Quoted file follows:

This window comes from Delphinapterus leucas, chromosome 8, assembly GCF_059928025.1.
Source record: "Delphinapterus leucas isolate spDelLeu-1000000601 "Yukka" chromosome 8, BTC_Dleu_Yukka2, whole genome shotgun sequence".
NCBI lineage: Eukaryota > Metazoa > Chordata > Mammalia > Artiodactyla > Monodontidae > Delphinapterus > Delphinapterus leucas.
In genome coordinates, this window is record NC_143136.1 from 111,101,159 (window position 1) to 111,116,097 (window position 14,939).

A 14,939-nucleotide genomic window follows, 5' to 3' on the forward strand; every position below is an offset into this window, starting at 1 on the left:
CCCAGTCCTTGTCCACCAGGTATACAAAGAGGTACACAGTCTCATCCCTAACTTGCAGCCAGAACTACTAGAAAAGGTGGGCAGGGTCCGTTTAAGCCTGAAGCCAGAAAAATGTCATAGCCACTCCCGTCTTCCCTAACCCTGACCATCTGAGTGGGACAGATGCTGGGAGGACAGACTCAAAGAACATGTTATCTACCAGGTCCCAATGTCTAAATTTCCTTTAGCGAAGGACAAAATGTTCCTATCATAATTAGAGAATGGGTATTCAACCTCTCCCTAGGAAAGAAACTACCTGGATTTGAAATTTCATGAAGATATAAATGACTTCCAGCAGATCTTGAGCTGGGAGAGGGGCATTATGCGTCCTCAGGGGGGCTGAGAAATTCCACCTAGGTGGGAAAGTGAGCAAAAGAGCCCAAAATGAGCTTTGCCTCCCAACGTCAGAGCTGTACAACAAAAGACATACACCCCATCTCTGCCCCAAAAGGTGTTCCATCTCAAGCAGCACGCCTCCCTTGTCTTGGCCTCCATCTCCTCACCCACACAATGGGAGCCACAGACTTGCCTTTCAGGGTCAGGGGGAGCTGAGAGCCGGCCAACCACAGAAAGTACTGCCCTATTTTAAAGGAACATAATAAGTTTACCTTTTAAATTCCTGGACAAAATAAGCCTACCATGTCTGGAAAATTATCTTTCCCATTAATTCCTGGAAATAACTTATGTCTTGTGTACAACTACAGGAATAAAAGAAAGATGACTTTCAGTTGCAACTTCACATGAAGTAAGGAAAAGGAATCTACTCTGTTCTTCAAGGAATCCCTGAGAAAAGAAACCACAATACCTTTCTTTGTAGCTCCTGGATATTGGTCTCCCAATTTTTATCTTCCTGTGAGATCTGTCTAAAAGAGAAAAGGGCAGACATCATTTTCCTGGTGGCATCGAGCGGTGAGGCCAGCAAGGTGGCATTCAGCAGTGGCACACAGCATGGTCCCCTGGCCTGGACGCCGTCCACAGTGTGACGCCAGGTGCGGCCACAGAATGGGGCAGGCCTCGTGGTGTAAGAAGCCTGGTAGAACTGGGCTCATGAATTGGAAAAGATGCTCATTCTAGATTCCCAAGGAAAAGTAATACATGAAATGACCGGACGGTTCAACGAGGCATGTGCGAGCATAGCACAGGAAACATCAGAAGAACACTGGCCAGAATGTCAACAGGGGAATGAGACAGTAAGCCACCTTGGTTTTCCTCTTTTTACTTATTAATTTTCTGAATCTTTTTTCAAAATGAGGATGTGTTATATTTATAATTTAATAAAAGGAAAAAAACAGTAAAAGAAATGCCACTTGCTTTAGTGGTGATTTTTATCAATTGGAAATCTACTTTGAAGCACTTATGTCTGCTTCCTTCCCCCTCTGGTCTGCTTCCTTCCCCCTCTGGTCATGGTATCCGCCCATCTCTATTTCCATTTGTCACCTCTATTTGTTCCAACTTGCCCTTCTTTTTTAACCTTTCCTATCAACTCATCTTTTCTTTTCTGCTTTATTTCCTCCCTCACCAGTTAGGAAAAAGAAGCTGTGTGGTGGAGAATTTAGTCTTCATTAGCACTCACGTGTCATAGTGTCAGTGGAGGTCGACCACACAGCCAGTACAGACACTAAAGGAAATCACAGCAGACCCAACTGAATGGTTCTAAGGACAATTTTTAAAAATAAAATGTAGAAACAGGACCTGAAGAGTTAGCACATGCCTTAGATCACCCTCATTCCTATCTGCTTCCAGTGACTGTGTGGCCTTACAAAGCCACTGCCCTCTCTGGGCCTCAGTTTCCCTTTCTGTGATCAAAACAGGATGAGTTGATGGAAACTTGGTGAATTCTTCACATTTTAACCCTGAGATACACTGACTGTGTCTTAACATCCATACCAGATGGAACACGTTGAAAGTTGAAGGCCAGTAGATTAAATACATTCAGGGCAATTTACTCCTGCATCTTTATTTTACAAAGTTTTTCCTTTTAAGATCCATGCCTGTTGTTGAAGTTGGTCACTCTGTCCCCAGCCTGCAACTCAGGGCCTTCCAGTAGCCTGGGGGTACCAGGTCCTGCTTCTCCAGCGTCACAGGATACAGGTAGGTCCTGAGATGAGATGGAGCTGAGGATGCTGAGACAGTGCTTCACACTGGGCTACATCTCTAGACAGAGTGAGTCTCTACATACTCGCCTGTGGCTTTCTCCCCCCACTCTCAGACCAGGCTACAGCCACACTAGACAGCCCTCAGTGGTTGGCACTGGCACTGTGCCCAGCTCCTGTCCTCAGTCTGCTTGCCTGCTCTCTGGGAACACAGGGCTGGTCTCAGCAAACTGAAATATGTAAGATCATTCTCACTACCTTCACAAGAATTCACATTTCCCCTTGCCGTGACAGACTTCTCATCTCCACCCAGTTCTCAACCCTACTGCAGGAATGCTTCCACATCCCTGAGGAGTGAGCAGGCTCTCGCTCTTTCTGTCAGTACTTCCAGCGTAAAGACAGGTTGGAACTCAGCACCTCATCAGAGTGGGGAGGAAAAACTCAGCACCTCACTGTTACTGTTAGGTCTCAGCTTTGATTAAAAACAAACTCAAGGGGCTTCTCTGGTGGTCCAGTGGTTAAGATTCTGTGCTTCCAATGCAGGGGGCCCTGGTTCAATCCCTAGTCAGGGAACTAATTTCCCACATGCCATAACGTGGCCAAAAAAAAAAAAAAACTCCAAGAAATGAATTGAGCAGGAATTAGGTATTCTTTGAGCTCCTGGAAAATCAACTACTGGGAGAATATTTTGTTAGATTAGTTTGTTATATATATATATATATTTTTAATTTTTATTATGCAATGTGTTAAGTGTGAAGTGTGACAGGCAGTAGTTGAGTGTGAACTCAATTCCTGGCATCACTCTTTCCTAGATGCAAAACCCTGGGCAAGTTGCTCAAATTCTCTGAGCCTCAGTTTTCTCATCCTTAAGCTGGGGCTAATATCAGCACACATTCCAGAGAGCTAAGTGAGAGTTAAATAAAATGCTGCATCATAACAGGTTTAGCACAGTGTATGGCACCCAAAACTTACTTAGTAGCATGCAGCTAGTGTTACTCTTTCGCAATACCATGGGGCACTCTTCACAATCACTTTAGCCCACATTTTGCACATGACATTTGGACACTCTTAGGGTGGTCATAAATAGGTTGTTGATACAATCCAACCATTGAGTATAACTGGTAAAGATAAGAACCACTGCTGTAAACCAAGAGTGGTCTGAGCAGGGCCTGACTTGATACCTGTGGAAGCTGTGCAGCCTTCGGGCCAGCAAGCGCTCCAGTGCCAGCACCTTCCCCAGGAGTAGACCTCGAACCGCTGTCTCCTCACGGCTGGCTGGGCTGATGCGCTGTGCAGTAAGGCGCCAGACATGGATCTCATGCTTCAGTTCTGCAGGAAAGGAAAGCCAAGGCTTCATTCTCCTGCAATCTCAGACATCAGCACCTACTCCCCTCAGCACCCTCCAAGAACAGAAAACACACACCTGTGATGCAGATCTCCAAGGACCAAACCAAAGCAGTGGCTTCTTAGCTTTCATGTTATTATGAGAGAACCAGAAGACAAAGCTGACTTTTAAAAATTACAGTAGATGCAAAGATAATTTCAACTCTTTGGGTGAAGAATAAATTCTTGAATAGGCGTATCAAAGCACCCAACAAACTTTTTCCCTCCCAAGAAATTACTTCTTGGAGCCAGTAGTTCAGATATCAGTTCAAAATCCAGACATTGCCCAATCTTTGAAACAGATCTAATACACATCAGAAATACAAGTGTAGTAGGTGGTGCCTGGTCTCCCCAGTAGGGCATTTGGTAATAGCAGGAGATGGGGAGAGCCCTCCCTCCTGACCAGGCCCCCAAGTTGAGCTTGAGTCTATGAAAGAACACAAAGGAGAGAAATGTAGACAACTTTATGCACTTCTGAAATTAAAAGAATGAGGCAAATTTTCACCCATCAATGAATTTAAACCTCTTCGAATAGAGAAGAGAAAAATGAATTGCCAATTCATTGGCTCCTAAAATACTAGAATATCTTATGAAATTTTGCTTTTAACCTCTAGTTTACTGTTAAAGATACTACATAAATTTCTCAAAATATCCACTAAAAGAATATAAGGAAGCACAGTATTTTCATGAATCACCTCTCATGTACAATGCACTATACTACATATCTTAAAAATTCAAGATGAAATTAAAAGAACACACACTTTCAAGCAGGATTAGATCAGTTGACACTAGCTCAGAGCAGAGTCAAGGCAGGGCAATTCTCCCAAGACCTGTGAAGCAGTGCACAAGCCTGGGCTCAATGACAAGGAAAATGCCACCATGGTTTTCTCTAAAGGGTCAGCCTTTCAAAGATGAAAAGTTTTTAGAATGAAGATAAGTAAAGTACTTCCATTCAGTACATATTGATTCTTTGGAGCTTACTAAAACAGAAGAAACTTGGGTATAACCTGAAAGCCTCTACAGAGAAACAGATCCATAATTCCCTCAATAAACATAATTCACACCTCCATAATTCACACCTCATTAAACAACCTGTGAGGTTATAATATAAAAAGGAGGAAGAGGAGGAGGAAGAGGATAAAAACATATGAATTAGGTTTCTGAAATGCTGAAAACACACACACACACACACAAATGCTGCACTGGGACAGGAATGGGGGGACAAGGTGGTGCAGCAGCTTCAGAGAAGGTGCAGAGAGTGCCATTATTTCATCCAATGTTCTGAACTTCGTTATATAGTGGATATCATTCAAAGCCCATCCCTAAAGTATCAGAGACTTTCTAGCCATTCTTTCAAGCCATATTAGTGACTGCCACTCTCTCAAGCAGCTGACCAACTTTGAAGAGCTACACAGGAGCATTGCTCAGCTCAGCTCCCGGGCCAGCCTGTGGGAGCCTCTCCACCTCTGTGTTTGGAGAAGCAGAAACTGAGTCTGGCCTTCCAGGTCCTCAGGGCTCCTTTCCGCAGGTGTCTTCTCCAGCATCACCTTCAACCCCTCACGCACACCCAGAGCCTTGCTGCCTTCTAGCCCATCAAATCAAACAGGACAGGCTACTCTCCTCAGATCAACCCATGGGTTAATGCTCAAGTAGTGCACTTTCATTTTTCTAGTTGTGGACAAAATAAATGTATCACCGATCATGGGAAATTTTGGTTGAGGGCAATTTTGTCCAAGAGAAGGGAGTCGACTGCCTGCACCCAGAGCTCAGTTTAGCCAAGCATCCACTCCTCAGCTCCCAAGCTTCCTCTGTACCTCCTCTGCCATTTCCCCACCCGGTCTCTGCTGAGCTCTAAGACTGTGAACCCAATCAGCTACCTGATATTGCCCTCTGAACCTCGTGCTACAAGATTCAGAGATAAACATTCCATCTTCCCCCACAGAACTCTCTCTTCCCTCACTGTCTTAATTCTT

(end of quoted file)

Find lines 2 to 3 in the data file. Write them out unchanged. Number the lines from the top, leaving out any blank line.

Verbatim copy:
Source record: "Delphinapterus leucas isolate spDelLeu-1000000601 "Yukka" chromosome 8, BTC_Dleu_Yukka2, whole genome shotgun sequence".
NCBI lineage: Eukaryota > Metazoa > Chordata > Mammalia > Artiodactyla > Monodontidae > Delphinapterus > Delphinapterus leucas.